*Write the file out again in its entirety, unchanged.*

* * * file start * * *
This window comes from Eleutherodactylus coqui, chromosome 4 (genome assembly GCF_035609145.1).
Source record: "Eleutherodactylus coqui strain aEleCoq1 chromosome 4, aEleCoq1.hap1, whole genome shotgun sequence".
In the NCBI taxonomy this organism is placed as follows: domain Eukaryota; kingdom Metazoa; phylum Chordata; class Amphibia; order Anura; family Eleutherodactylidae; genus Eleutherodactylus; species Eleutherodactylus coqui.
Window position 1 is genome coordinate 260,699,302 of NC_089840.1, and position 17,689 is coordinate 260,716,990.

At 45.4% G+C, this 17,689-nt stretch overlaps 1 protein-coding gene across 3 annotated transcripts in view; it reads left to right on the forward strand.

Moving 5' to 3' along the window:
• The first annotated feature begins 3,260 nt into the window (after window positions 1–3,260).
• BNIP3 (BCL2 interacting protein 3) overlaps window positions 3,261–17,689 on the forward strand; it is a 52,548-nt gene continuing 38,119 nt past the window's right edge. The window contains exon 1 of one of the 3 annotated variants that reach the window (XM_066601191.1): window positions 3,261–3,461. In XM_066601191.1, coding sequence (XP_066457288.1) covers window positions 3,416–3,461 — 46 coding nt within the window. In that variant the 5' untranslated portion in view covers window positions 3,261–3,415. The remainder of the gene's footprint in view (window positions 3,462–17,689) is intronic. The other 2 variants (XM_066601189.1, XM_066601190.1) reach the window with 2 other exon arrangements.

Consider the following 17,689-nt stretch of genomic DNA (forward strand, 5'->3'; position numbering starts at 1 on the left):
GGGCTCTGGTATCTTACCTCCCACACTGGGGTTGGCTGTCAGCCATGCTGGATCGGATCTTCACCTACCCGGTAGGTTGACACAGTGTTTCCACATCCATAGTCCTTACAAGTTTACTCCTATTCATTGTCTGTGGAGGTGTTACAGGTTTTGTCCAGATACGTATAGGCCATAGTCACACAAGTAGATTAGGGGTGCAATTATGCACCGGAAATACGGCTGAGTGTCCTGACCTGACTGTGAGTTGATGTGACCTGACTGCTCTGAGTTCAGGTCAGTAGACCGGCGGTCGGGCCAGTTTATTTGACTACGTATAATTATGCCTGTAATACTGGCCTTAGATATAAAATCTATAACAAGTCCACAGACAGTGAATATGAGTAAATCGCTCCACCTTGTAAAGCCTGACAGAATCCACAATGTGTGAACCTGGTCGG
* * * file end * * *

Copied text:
This window comes from Eleutherodactylus coqui, chromosome 4 (genome assembly GCF_035609145.1).
Source record: "Eleutherodactylus coqui strain aEleCoq1 chromosome 4, aEleCoq1.hap1, whole genome shotgun sequence".
In the NCBI taxonomy this organism is placed as follows: domain Eukaryota; kingdom Metazoa; phylum Chordata; class Amphibia; order Anura; family Eleutherodactylidae; genus Eleutherodactylus; species Eleutherodactylus coqui.
Window position 1 is genome coordinate 260,699,302 of NC_089840.1, and position 17,689 is coordinate 260,716,990.

At 45.4% G+C, this 17,689-nt stretch overlaps 1 protein-coding gene across 3 annotated transcripts in view; it reads left to right on the forward strand.

Moving 5' to 3' along the window:
• The first annotated feature begins 3,260 nt into the window (after window positions 1–3,260).
• BNIP3 (BCL2 interacting protein 3) overlaps window positions 3,261–17,689 on the forward strand; it is a 52,548-nt gene continuing 38,119 nt past the window's right edge. The window contains exon 1 of one of the 3 annotated variants that reach the window (XM_066601191.1): window positions 3,261–3,461. In XM_066601191.1, coding sequence (XP_066457288.1) covers window positions 3,416–3,461 — 46 coding nt within the window. In that variant the 5' untranslated portion in view covers window positions 3,261–3,415. The remainder of the gene's footprint in view (window positions 3,462–17,689) is intronic. The other 2 variants (XM_066601189.1, XM_066601190.1) reach the window with 2 other exon arrangements.

Consider the following 17,689-nt stretch of genomic DNA (forward strand, 5'->3'; position numbering starts at 1 on the left):
GGGCTCTGGTATCTTACCTCCCACACTGGGGTTGGCTGTCAGCCATGCTGGATCGGATCTTCACCTACCCGGTAGGTTGACACAGTGTTTCCACATCCATAGTCCTTACAAGTTTACTCCTATTCATTGTCTGTGGAGGTGTTACAGGTTTTGTCCAGATACGTATAGGCCATAGTCACACAAGTAGATTAGGGGTGCAATTATGCACCGGAAATACGGCTGAGTGTCCTGACCTGACTGTGAGTTGATGTGACCTGACTGCTCTGAGTTCAGGTCAGTAGACCGGCGGTCGGGCCAGTTTATTTGACTACGTATAATTATGCCTGTAATACTGGCCTTAGATATAAAATCTATAACAAGTCCACAGACAGTGAATATGAGTAAATCGCTCCACCTTGTAAAGCCTGACAGAATCCACAATGTGTGAACCTGGTCGG